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Shabbat Parashat Nitzavim Vayeilech| 5770

Parashat Hashavuah: Thought-Altering Actions

Rav Shaul Yisraeli, Siach Shaul, p. 539

“He [the sinner] will bless himself in his heart, saying, ‘I will have peace ki in the desires of my heart I shall go’” (Devarim 29:18). The simplest meaning of ki in context would be, despite –things will be good even if I do bad. However, that is not one of the word, ki’s, meanings. The standard meaning, because, is difficult, as why should following one’s heart make one think that he will succeed. It is also difficult why the person’s attitude seems to be more troublesome than the bad actions themselves. In fact, later on (ibid.:24) it seems that the punishment comes due to the actions.

Commentaries struggled with the hardening of Pharaoh’s heart, as it should have exempted him from punishment. The Rambam (Teshuva 6:3) says that the hardening was part of the punishment. However, it is difficult why he needed the hardening, as there was so much to punish for in his past behavior. The Ramchal (Derech Hashem 5:1) explains that the “image of G-d” that man has means that man can reach levels that are innate to the Divine by wrestling with and subduing the evil inclination. One of the inclination’s trick’s is to blind the person so that he should not see alternative actions, like a drug addict who stops believing that he can stop being a drug addict. When we infer from the Torah that certain sins pollute the heart, it means that one stops sensing the battle and happily continues to do the sin without noticing the alternatives.

We distinguish between people who act properly and run to good things and those who unfortunately run to bad things (Berachot 28b). One who has developed a proclivity to sin is like one who runs to sin and thereby creates a dependency on sin. The worst thing is for one to become like a robot who can no longer decide on his actions but is almost forced into the actions or like an addict who knows he is destroying himself but cannot stop.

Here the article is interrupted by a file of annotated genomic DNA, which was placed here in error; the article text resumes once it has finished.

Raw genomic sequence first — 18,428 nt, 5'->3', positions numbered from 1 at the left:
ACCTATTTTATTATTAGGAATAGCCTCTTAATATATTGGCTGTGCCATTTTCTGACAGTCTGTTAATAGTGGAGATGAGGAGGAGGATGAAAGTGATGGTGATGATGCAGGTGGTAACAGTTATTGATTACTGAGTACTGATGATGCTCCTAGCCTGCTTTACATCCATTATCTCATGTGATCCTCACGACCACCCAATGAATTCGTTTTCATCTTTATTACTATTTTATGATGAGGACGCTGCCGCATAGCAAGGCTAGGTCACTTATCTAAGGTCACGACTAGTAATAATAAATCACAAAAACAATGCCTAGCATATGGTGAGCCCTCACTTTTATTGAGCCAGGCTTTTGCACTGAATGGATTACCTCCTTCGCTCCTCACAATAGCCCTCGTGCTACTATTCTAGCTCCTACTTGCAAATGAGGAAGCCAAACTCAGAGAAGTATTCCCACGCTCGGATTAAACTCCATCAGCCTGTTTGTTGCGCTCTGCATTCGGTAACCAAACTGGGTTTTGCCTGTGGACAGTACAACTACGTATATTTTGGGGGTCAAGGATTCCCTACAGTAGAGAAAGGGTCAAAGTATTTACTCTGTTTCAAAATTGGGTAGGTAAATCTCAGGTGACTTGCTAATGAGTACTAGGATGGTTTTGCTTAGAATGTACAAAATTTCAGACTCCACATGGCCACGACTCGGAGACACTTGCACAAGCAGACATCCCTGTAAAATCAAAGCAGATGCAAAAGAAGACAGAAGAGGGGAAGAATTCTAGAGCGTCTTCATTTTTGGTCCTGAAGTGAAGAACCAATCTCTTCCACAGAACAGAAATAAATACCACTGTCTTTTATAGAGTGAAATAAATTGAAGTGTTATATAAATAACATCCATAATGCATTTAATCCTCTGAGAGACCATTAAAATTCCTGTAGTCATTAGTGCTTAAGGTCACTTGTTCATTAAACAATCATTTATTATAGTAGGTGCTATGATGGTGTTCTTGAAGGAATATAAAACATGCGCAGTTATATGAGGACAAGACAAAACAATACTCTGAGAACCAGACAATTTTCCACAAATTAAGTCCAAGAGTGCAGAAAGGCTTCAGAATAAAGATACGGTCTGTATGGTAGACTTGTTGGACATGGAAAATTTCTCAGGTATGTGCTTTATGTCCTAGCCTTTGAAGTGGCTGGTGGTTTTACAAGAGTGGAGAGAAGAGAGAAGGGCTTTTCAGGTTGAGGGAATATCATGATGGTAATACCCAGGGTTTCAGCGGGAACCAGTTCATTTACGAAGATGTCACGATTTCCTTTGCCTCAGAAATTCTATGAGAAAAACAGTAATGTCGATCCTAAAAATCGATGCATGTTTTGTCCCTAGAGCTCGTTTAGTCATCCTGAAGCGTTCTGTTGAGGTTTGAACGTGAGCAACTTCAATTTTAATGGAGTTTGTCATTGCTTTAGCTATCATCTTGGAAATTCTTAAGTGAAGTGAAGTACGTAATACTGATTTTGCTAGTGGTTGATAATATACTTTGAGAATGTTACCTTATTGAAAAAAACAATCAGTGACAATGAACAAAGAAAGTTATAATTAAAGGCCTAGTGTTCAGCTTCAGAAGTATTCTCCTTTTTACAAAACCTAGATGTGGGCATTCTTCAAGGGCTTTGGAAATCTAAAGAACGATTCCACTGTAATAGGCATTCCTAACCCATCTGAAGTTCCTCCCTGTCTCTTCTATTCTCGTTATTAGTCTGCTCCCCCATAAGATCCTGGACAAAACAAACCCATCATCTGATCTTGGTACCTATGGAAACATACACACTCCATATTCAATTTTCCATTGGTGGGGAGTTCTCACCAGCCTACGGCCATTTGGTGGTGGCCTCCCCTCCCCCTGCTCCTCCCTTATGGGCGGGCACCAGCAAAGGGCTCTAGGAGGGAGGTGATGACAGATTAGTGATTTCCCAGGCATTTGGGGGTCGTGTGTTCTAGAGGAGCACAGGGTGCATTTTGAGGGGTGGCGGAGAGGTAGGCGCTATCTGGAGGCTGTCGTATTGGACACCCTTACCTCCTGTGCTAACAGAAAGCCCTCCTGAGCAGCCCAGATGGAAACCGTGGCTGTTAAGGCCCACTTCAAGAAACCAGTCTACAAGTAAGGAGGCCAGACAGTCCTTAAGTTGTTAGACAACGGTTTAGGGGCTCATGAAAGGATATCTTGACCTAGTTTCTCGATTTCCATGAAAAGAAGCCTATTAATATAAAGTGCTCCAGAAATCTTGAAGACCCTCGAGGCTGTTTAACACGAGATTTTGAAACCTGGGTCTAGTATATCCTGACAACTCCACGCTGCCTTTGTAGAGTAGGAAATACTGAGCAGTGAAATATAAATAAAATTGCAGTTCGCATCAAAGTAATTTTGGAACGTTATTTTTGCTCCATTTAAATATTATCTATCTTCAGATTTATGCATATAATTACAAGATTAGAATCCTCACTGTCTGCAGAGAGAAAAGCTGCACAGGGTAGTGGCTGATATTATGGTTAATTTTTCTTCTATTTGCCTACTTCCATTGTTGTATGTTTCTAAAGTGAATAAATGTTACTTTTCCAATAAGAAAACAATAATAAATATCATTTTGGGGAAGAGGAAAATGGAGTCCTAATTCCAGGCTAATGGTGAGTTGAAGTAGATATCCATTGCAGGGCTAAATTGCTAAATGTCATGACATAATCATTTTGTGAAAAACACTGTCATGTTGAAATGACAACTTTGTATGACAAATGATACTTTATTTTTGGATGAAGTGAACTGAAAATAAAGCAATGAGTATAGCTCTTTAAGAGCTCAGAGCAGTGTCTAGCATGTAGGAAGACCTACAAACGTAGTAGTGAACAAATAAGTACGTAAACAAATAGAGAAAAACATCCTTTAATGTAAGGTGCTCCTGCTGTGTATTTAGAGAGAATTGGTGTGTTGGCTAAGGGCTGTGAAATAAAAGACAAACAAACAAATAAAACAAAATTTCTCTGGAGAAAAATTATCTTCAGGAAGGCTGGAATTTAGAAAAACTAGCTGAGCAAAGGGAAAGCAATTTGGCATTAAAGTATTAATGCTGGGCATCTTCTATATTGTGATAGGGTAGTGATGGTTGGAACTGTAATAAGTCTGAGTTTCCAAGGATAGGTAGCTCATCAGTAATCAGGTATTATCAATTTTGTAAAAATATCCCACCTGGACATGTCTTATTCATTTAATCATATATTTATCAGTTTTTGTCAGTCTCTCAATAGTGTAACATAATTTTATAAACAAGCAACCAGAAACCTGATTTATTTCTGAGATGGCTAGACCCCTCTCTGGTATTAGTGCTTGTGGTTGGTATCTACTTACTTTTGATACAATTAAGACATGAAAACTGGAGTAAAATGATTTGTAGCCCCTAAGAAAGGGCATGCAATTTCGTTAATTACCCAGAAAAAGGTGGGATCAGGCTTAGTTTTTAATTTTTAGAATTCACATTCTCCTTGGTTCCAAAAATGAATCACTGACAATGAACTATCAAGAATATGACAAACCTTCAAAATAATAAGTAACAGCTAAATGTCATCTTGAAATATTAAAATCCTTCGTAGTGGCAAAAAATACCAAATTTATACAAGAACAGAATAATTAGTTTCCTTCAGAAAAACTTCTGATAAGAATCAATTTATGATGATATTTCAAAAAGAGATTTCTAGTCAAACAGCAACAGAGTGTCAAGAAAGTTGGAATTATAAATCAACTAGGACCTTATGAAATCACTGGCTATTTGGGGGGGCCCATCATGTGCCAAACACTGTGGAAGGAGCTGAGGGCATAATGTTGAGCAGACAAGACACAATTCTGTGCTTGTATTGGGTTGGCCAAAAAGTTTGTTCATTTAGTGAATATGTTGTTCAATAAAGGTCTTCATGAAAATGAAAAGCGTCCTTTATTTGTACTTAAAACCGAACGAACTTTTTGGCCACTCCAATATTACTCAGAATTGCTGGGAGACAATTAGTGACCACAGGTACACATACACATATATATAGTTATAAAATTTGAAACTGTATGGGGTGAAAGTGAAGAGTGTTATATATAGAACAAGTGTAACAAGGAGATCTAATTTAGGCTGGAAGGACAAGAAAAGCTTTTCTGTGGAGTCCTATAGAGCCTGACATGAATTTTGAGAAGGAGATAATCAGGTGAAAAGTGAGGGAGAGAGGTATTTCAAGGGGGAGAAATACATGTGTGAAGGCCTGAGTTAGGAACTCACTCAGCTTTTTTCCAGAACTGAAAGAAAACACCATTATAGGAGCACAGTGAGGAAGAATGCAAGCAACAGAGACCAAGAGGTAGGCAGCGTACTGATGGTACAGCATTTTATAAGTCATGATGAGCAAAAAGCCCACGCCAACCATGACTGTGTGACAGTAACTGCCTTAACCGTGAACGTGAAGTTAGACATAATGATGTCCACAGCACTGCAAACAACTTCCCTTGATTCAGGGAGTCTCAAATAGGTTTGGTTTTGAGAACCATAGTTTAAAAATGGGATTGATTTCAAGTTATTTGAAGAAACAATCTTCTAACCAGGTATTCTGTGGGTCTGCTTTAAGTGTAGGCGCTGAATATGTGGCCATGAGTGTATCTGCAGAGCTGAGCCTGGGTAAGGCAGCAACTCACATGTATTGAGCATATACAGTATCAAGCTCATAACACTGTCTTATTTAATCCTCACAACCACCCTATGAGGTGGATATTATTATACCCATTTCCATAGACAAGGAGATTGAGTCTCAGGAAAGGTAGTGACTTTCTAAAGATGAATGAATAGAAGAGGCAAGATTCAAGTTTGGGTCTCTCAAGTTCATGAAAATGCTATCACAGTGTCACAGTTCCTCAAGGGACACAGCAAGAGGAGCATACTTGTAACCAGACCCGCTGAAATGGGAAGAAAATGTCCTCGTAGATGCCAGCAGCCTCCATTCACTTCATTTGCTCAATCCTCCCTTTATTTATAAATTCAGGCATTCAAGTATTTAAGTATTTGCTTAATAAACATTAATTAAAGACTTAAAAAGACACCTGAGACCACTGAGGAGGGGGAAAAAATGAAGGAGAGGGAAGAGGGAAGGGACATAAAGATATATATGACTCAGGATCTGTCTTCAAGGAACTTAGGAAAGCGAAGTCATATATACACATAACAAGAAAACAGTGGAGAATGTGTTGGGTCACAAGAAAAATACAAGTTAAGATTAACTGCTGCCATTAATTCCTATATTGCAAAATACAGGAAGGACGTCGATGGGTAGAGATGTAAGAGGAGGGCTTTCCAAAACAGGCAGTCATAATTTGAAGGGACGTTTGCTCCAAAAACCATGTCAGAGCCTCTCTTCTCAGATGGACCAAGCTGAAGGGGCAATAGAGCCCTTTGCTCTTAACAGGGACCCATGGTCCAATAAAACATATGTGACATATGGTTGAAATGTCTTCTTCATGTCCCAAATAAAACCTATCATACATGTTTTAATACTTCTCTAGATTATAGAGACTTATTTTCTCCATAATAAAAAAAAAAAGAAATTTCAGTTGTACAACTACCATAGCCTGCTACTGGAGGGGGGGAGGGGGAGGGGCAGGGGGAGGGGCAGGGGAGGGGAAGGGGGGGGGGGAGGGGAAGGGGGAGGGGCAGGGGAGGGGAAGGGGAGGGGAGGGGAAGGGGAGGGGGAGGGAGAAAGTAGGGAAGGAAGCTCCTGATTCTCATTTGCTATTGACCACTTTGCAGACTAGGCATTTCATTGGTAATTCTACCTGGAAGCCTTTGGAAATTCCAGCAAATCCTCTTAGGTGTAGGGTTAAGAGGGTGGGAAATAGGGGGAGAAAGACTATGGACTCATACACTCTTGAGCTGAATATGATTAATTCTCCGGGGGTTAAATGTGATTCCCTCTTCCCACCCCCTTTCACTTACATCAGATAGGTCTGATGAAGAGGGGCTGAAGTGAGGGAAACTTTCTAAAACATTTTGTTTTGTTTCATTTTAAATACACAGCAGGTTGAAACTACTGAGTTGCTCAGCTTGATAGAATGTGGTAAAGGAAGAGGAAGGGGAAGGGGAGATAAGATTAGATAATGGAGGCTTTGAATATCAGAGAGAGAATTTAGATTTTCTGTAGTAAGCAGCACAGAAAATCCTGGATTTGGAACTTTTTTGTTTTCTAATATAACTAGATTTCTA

It is actually the performance of sins that makes the person’s heart hard, as one sin brings on another until the sinner develops an ideology of sin that denies other approaches. He forgets the idea of being able to strive for being in the “image of G-d.” But man is in the image of G-d, as Hashem breathed into us a “soul of life” (Bereishit 2:7). Moshe repeated over and over in Sefer Devarim that we have freedom to choose goodness.

This is what the Torah meant by “because in the desires of my heart I shall go.” The sinner says that he will not be punished because there is no alternative to the way he is acting, as he is addicted. The fact that he acted as he wanted pushed him into that position. Therefore, that which infuriates Hashem is the statement that I will follow what I want, for from that point on, there appears to be little hope to do otherwise.

However, hope in the form of teshuva (repentance) always exists and, in fact, is close and “in your mouth and heart to do it” (Devarim 30:14). If we can look past the façade that the evil inclination spreads out before us we will see that the path to repentance is much closer than we could see.

thieves, and we are just returning to reclaim it.

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Dedication

This week’s Hemdat Yamim is dedicated in loving memory of
R' Meir ben
Yechezkel Shraga Brachfeld

o.b.m 

Hemdat Yamim is endowed by
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Max and Mary Sutker and
Louis and Lillian Klein, z”l.

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